BY DEBBIE PAGE
Chief Tina Fleming is settling into her new role at the Troutman Police Department after 17 years as a part-time officer with the department.
Fleming, who was sworn in last month, feels a sense of accomplishment and pride as she assumes this post, breaking a barrier in a male-dominated profession after decades of hard work.
As the first female police chief in Iredell County, she is eager for other females, especially those she has taught or trained in various capacities throughout her career, to emulate her work ethic and values as they to move up the ladder because “nothing is given. You have to earn it.”
An Ashe County native, Fleming was inspired to seek a career in law enforcement as a sophomore in high school. In a school club project, Fleming helped collect kids’ hair, fingerprints, and personal information to create files for parents to help law enforcement in case their children ever went missing.
To help in the process, Fleming went to the Ashe County Sheriff’s Department to learn how to properly fingerprint. She enjoyed interacting with the officers and hearing their accounts of helping people in the community.
“I learned that everything they did was to serve and keep people safe,” said Fleming, stressing that officers were not coming from an authoritarian perspective.
For example, Fleming said that giving out a seatbelt citation can be viewed as a reminder to drivers about safety and part of an effort to protect them from injury in the event of a crash.
“People often don’t look at the big picture of what law enforcement is really all about,” she said.
Much of her recent career has been in the instructional realm of law enforcement. Fleming, who recently retired as director of Mitchell Community College’s Basic Law Enforcement Training program, enjoys helping students and new officers learn to be safe, thorough, and meticulous in their work to ensure that their cases and testimony in court help crime victims get the justice they deserve.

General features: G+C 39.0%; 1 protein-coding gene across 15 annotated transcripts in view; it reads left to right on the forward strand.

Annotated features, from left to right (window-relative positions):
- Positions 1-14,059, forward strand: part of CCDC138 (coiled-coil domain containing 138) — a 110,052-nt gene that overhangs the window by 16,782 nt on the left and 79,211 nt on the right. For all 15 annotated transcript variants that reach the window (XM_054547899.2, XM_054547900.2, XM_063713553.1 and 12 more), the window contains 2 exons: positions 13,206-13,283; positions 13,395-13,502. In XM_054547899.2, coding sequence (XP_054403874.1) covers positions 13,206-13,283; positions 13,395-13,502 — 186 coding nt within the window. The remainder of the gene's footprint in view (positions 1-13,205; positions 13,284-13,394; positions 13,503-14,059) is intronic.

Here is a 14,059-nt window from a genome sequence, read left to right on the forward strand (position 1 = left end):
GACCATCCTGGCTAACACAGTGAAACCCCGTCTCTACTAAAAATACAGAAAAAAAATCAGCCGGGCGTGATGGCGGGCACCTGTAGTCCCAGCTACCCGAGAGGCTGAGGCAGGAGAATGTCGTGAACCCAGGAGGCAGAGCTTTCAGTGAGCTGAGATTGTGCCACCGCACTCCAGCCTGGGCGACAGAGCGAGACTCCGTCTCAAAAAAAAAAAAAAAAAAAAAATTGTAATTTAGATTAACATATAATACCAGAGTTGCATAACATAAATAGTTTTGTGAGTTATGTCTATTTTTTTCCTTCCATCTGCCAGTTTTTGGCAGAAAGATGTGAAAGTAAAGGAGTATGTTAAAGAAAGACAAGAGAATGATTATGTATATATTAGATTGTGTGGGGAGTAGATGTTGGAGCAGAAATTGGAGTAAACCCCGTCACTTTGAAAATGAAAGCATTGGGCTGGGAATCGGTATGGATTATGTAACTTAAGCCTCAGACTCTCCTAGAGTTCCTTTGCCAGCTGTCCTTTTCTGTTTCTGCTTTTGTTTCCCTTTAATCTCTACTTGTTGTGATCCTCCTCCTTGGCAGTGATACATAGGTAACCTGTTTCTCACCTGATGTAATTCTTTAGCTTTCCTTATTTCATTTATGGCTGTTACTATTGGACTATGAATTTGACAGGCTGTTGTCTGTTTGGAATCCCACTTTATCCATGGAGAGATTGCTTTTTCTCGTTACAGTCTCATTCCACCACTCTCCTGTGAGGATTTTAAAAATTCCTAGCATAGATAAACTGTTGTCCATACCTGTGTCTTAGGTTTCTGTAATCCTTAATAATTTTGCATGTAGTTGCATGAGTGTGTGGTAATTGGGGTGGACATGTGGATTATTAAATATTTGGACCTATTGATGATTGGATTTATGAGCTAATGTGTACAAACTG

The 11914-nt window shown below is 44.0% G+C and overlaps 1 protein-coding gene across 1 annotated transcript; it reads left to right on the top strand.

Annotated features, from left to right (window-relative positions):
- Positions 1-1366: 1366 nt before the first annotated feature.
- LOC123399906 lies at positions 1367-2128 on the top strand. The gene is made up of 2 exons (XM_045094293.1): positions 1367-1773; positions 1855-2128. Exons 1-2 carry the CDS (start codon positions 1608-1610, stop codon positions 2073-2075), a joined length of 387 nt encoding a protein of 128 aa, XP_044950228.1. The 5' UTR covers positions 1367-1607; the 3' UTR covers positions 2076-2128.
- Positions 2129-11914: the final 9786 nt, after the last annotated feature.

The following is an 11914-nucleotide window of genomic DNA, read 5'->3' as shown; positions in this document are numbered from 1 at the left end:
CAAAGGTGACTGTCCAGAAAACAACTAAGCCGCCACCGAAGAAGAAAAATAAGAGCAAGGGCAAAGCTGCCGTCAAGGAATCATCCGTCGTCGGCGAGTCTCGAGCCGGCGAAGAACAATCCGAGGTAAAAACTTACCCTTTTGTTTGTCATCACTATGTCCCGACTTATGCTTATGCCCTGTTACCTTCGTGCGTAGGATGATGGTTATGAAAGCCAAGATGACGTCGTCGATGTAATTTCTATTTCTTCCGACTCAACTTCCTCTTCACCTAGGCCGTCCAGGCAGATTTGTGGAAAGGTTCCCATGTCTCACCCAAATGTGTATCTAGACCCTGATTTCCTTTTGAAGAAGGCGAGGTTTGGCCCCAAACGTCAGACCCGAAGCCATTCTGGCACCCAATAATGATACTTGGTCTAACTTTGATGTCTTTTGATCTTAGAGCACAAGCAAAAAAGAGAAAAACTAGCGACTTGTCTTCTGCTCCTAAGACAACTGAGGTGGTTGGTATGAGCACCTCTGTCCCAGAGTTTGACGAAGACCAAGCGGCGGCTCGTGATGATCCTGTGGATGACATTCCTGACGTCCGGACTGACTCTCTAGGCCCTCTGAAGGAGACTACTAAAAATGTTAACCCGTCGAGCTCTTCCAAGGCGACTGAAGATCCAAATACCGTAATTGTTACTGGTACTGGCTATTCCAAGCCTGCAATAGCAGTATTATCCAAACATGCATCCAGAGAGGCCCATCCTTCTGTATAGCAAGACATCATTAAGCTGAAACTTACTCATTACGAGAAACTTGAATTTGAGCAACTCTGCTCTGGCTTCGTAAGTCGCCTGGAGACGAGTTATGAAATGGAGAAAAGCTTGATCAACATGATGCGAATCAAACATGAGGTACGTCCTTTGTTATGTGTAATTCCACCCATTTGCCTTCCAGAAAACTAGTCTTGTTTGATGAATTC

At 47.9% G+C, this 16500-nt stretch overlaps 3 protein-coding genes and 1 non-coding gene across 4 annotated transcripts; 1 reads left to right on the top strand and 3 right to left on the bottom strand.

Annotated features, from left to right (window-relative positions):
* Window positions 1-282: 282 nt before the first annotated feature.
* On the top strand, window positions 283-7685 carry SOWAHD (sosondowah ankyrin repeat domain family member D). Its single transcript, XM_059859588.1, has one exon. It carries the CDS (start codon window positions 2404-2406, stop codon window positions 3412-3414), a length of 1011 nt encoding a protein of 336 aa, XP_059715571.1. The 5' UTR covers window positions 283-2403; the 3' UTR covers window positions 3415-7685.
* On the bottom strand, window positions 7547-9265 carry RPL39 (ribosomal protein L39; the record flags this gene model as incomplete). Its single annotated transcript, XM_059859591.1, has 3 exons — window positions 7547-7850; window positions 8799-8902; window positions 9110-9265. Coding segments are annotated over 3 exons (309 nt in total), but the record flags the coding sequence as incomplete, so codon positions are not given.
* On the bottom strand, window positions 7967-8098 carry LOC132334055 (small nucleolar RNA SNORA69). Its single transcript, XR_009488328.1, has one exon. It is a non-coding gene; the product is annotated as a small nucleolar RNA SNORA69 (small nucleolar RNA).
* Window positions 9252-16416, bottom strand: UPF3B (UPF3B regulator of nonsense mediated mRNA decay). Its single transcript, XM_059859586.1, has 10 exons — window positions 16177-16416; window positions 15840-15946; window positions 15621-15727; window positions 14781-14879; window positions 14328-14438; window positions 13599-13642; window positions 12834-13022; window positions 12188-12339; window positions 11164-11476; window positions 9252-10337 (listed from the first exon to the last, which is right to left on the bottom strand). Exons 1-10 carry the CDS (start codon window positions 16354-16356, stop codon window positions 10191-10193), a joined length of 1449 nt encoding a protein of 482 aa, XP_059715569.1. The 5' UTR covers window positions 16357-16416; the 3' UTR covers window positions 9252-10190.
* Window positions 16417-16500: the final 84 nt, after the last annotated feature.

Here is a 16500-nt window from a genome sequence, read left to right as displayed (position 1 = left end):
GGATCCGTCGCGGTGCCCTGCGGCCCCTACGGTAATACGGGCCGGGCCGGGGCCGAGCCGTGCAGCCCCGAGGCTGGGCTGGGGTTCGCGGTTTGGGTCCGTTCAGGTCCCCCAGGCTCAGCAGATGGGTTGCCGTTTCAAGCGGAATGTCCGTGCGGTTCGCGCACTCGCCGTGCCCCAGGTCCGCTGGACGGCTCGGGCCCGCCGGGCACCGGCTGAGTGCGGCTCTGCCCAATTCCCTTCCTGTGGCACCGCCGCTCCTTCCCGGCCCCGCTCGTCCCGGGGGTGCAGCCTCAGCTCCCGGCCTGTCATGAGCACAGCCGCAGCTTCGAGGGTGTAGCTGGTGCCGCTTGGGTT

Fleming continuously works with and meets former students who make her so proud as she sees them succeed in their careers and get positive accolades in the community. “I’ve trained some of the officers here, and it makes me happy to see individuals succeed,” she said.
As she has progressed in her her career, Fleming vowed to never forget her roots as a patrol officer. She calls these officers the “backbone” and “heart” of every police department. Any rules, procedures, or requests that she makes always have the goal of making her officers’ jobs better, safer, and easier as they make contact with the public, courts, or the media.
Fleming also will dedicate much of her time to ensuring officers’ certifications are upgraded and maintained and that the Troutman Police Department is up-to-date with the latest procedures and policies to create a topnotch professional environment.
Though she acknowledges that she is rule and policy driven, Fleming values officers’ input and the insights and experience of other agencies in the community from which her department can benefit.
Community members can expect fairness and honesty as Fleming seeks to build trust between all parts of the community and her department. “If they are breaking the law, I expect officers to enforce it. If they need help, they will extend the hand,” she explained.
“Whether they agree with me or not, I want them to always see me as fair in my decisions,” added Fleming.
To help prevent crime, Fleming wants to get to know business owners and community members and listen to their concerns. She is proud that her officers “already take the extra step to show their concern and offer advice” as they interact in the community.